University of Leipzig

The Ebers papyrus, written in hieratic (cursive) Egyptian script in about 1550 B.C.E. and called the most significant medical document from ancient Egypt, contains a remedy for bleeding caused by circumcision: “dzrt, honey, cuttle-bone, sycamore, fruit of dzja [unknown] are mixed together and applied thereto.”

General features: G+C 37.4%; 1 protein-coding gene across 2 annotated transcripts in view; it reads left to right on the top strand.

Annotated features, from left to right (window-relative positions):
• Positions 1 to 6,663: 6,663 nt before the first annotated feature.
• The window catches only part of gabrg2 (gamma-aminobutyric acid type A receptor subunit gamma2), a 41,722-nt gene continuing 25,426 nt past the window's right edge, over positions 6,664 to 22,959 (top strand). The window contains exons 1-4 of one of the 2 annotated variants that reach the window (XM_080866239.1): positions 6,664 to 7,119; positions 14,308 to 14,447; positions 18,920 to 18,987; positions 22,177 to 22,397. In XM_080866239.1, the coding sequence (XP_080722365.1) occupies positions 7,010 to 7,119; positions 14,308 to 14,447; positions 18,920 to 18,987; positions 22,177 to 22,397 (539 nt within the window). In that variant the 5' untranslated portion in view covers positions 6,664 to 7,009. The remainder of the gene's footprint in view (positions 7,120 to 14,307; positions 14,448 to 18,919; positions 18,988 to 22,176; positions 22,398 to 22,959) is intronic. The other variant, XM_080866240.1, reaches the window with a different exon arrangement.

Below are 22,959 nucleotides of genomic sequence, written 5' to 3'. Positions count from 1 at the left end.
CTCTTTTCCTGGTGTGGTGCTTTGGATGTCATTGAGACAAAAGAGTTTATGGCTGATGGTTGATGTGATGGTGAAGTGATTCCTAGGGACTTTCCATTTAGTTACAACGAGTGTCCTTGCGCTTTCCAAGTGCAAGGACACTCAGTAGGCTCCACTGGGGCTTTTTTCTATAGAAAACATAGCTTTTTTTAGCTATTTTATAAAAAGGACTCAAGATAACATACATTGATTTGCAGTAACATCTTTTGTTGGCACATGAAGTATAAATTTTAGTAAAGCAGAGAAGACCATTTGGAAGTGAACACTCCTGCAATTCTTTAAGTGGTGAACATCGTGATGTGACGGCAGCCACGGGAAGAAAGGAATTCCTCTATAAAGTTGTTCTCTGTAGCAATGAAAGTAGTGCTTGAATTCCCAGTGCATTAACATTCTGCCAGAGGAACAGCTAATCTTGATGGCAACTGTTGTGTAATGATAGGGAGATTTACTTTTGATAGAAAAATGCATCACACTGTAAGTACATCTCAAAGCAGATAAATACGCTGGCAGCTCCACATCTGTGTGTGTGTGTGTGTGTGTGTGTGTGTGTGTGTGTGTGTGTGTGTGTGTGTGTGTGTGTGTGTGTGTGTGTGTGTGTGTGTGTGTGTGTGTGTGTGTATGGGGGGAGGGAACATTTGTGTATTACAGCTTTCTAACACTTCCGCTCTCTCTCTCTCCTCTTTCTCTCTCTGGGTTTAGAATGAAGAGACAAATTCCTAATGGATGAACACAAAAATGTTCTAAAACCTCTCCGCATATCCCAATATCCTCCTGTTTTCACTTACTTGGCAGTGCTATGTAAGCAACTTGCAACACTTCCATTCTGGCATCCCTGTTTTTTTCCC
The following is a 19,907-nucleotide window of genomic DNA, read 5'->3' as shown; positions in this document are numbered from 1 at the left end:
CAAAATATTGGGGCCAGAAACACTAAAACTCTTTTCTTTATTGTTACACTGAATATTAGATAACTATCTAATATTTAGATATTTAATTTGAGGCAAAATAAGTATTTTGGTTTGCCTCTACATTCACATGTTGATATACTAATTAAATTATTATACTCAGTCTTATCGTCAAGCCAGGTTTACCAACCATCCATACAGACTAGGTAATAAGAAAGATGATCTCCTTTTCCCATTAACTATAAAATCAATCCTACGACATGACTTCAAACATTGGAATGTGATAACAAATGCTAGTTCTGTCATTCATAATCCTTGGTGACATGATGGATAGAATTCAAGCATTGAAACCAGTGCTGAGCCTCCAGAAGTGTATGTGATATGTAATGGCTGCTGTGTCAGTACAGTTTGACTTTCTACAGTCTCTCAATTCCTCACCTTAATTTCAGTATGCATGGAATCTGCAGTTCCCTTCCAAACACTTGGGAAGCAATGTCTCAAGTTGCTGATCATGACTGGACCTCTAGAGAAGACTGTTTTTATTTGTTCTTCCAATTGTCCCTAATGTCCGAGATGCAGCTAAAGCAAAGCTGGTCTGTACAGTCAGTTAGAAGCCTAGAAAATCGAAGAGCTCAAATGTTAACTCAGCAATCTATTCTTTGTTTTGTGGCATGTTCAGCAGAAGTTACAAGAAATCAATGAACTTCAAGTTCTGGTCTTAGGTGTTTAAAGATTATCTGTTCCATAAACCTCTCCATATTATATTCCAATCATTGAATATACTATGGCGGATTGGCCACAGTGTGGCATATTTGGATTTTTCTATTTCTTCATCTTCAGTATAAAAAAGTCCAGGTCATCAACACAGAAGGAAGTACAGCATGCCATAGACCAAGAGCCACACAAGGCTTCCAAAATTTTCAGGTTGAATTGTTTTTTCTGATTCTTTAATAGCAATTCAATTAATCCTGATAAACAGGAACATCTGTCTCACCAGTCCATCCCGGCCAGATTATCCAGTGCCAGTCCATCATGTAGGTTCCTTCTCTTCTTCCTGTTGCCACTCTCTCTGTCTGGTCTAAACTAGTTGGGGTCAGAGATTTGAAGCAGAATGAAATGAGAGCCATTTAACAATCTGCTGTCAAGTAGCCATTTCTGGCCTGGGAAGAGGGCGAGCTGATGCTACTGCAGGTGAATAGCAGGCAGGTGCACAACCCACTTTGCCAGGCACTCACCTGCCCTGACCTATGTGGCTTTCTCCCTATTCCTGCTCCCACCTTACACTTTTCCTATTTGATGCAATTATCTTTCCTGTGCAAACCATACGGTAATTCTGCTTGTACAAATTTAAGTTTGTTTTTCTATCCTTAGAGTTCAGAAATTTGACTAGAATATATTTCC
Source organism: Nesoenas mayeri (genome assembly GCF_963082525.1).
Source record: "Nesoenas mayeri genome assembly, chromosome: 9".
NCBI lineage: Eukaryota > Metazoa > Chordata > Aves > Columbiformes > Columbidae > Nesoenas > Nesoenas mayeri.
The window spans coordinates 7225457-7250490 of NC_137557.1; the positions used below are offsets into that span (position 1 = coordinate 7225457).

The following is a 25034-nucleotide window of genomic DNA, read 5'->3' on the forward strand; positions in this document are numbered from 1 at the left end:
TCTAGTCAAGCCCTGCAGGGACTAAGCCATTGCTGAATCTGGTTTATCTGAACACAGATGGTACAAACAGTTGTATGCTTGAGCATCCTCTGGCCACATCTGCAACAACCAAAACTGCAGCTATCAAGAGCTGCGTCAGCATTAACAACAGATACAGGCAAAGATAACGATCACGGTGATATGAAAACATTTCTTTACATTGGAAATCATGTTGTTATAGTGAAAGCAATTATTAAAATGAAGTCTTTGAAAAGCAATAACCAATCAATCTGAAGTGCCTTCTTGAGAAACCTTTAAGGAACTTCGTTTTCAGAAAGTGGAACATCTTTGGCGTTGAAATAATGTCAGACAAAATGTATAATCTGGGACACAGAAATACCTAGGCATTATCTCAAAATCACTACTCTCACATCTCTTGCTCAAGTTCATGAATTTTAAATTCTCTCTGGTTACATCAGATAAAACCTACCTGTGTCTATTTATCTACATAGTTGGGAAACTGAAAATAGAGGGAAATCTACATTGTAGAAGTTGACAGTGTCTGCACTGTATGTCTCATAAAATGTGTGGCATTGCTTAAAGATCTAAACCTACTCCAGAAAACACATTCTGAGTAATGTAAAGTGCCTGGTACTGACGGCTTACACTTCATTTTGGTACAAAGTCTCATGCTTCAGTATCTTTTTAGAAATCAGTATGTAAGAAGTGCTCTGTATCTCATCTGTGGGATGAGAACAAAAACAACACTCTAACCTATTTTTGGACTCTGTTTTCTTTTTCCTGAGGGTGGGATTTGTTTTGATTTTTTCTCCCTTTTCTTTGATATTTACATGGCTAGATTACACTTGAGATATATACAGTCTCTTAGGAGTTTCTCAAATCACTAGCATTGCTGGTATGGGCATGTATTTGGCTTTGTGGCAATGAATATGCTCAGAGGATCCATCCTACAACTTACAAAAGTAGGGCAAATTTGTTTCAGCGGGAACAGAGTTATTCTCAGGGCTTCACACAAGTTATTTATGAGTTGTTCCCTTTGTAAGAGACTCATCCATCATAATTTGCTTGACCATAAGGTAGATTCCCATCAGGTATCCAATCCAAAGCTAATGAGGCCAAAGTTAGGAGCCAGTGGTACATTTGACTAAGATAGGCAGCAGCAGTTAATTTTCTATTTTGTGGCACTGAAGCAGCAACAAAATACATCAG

For the Egyptians, as well as for most of the other ancient peoples who performed circumcision, the practice was a puberty rite and prepared a man for sexual relations. Among the ancient Israelites, however, circumcision was performed on boys eight days after birth and was meant to remind them of their covenantal relationship with God.